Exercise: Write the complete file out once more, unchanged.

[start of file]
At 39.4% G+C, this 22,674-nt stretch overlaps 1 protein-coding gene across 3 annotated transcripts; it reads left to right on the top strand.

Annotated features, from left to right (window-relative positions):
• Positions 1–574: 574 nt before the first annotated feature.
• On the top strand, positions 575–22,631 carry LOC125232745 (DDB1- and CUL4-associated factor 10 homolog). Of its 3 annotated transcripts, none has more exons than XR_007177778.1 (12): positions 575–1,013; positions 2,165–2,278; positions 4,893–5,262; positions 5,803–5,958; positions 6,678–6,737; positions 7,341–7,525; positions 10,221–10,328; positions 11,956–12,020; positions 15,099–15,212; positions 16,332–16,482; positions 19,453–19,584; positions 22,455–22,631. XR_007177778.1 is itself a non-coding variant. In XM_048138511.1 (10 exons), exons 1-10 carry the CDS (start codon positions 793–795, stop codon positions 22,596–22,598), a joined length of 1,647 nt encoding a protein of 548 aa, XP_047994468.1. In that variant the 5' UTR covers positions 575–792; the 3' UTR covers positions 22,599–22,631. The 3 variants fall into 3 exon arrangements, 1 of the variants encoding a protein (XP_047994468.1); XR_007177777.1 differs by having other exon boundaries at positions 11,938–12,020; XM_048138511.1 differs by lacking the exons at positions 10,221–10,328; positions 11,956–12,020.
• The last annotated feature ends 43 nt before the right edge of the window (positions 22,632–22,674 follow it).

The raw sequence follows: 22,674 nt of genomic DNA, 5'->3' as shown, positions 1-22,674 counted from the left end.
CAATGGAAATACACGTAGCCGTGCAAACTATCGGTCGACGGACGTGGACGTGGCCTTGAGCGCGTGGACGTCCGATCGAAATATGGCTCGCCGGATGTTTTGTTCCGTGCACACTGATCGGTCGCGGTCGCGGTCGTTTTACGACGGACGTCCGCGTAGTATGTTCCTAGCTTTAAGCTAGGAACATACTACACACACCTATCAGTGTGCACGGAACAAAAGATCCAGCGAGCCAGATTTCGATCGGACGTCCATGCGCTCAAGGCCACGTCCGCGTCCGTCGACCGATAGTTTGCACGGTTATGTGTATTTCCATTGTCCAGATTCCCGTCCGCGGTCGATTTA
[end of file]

At 39.4% G+C, this 22,674-nt stretch overlaps 1 protein-coding gene across 3 annotated transcripts; it reads left to right on the top strand.

Annotated features, from left to right (window-relative positions):
• Positions 1–574: 574 nt before the first annotated feature.
• On the top strand, positions 575–22,631 carry LOC125232745 (DDB1- and CUL4-associated factor 10 homolog). Of its 3 annotated transcripts, none has more exons than XR_007177778.1 (12): positions 575–1,013; positions 2,165–2,278; positions 4,893–5,262; positions 5,803–5,958; positions 6,678–6,737; positions 7,341–7,525; positions 10,221–10,328; positions 11,956–12,020; positions 15,099–15,212; positions 16,332–16,482; positions 19,453–19,584; positions 22,455–22,631. XR_007177778.1 is itself a non-coding variant. In XM_048138511.1 (10 exons), exons 1-10 carry the CDS (start codon positions 793–795, stop codon positions 22,596–22,598), a joined length of 1,647 nt encoding a protein of 548 aa, XP_047994468.1. In that variant the 5' UTR covers positions 575–792; the 3' UTR covers positions 22,599–22,631. The 3 variants fall into 3 exon arrangements, 1 of the variants encoding a protein (XP_047994468.1); XR_007177777.1 differs by having other exon boundaries at positions 11,938–12,020; XM_048138511.1 differs by lacking the exons at positions 10,221–10,328; positions 11,956–12,020.
• The last annotated feature ends 43 nt before the right edge of the window (positions 22,632–22,674 follow it).

The raw sequence follows: 22,674 nt of genomic DNA, 5'->3' as shown, positions 1-22,674 counted from the left end.
CAATGGAAATACACGTAGCCGTGCAAACTATCGGTCGACGGACGTGGACGTGGCCTTGAGCGCGTGGACGTCCGATCGAAATATGGCTCGCCGGATGTTTTGTTCCGTGCACACTGATCGGTCGCGGTCGCGGTCGTTTTACGACGGACGTCCGCGTAGTATGTTCCTAGCTTTAAGCTAGGAACATACTACACACACCTATCAGTGTGCACGGAACAAAAGATCCAGCGAGCCAGATTTCGATCGGACGTCCATGCGCTCAAGGCCACGTCCGCGTCCGTCGACCGATAGTTTGCACGGTTATGTGTATTTCCATTGTCCAGATTCCCGTCCGCGGTCGATTTA